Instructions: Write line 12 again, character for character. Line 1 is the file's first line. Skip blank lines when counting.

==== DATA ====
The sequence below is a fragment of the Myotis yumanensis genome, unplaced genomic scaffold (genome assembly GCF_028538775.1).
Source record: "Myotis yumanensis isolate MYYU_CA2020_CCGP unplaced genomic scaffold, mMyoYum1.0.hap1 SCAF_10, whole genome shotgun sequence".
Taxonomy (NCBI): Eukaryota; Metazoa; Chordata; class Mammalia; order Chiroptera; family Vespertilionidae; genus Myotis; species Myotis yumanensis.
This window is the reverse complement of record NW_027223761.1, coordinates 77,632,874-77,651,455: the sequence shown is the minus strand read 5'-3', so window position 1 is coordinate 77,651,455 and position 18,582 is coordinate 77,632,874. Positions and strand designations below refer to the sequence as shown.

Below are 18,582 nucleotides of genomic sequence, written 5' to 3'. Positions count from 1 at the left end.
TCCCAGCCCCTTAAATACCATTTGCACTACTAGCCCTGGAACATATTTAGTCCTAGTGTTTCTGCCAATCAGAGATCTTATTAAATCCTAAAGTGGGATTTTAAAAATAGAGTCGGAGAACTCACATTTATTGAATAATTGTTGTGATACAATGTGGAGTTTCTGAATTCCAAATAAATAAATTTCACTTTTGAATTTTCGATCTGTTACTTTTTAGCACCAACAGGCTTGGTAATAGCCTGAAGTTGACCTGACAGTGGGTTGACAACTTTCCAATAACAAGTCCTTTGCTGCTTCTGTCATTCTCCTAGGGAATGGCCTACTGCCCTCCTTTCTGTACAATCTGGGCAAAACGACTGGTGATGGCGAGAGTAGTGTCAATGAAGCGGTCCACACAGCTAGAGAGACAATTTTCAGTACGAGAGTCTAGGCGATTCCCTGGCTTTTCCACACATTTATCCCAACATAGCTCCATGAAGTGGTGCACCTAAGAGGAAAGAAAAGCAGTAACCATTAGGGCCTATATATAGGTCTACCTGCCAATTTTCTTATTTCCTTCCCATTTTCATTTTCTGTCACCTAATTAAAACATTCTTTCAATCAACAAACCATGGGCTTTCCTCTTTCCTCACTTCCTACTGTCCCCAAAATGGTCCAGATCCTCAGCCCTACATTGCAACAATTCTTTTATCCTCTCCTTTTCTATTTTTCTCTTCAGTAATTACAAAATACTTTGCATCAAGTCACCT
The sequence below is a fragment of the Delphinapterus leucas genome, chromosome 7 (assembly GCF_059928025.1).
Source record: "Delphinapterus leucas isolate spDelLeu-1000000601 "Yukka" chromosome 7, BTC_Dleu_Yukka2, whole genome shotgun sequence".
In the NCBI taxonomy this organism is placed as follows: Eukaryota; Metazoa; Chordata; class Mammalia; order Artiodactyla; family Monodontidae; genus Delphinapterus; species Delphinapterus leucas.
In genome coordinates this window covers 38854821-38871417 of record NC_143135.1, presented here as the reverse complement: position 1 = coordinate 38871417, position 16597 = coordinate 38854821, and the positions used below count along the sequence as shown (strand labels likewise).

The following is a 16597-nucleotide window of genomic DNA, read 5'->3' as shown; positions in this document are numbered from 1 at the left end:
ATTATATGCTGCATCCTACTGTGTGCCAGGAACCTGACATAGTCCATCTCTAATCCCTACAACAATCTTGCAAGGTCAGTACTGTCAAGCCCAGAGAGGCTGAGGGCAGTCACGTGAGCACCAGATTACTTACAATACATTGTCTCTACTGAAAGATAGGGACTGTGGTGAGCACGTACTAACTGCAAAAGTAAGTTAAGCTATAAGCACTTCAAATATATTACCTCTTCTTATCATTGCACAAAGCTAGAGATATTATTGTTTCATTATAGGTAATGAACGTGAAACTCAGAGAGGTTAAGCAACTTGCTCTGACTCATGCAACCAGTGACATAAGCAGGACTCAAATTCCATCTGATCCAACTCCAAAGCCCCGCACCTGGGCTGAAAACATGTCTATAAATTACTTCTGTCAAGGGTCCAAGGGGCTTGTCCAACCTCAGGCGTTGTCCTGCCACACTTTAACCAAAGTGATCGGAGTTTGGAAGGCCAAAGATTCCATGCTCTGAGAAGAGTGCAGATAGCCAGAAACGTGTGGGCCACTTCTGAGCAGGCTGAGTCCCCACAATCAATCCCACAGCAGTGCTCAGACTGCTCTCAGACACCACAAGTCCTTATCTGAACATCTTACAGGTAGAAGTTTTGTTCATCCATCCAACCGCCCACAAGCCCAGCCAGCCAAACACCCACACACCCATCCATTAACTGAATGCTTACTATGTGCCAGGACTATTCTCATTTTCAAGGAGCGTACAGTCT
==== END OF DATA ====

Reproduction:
ATTATATGCTGCATCCTACTGTGTGCCAGGAACCTGACATAGTCCATCTCTAATCCCTACAACAATCTTGCAAGGTCAGTACTGTCAAGCCCAGAGAGGCTGAGGGCAGTCACGTGAGCACCAGATTACTTACAATACATTGTCTCTACTGAAAGATAGGGACTGTGGTGAGCACGTACTAACTGCAAAAGTAAGTTAAGCTATAAGCACTTCAAATATATTACCTCTTCTTATCATTGCACAAAGCTAGAGATATTATTGTTTCATTATAGGTAATGAACGTGAAACTCAGAGAGGTTAAGCAACTTGCTCTGACTCATGCAACCAGTGACATAAGCAGGACTCAAATTCCATCTGATCCAACTCCAAAGCCCCGCACCTGGGCTGAAAACATGTCTATAAATTACTTCTGTCAAGGGTCCAAGGGGCTTGTCCAACCTCAGGCGTTGTCCTGCCACACTTTAACCAAAGTGATCGGAGTTTGGAAGGCCAAAGATTCCATGCTCTGAGAAGAGTGCAGATAGCCAGAAACGTGTGGGCCACTTCTGAGCAGGCTGAGTCCCCACAATCAATCCCACAGCAGTGCTCAGACTGCTCTCAGACACCACAAGTCCTTATCTGAACATCTTACAGGTAGAAGTTTTGTTCATCCATCCAACCGCCCACAAGCCCAGCCAGCCAAACACCCACACACCCATCCATTAACTGAATGCTTACTATGTGCCAGGACTATTCTCATTTTCAAGGAGCGTACAGTCT